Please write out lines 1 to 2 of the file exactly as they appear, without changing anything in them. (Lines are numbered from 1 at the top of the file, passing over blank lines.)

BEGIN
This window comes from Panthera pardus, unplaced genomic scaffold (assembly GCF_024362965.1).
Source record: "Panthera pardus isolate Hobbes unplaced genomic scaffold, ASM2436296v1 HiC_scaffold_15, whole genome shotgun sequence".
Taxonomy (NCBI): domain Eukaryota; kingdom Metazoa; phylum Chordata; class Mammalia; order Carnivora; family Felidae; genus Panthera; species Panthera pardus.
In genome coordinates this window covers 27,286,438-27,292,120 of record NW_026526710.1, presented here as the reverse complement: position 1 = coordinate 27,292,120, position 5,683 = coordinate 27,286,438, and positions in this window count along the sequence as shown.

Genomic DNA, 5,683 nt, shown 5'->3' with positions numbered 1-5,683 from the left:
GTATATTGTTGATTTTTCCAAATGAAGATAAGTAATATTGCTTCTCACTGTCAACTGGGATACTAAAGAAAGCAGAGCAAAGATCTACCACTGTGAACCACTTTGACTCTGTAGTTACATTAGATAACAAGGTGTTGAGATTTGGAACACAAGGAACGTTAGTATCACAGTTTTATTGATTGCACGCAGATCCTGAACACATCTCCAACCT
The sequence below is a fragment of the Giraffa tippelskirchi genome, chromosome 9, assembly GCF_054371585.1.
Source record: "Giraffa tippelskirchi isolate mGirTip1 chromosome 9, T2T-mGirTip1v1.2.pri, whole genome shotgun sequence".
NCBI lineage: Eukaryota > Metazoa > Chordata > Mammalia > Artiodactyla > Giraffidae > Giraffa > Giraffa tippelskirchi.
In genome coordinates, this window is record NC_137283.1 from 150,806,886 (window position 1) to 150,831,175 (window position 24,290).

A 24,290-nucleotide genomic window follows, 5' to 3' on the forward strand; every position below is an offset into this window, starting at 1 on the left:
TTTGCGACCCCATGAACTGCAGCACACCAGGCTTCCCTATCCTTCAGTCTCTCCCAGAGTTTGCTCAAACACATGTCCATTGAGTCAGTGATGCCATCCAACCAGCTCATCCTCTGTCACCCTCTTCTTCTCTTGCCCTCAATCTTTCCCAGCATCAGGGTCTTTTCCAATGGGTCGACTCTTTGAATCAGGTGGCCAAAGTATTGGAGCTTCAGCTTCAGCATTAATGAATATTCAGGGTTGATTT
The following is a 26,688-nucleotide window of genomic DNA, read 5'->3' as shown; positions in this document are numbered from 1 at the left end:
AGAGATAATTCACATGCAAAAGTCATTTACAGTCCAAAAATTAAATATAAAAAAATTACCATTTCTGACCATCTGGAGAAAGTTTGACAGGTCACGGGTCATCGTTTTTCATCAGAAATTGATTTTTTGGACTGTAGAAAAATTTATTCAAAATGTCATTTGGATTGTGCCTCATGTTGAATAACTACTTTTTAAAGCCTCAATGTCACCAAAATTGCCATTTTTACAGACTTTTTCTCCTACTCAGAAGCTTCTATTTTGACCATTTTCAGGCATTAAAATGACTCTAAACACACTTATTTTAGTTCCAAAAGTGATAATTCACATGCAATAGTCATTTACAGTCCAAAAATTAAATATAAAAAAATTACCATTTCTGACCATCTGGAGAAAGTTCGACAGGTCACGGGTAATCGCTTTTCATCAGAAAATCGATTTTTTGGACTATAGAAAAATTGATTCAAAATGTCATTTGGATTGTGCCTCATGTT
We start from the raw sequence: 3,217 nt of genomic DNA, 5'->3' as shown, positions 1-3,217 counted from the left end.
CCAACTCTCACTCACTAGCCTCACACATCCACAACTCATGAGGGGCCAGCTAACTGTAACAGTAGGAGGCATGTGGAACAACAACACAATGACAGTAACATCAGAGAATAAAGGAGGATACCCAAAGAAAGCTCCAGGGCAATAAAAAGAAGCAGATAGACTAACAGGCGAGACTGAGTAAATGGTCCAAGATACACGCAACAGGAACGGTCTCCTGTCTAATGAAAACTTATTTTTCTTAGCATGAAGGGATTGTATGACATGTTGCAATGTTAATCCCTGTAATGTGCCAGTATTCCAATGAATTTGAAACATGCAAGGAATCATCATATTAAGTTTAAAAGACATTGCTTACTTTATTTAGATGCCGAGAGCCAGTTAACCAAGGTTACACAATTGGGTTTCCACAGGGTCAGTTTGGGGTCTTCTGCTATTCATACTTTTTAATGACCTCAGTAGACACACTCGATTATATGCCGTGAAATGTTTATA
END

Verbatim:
This window comes from Panthera pardus, unplaced genomic scaffold (assembly GCF_024362965.1).
Source record: "Panthera pardus isolate Hobbes unplaced genomic scaffold, ASM2436296v1 HiC_scaffold_15, whole genome shotgun sequence".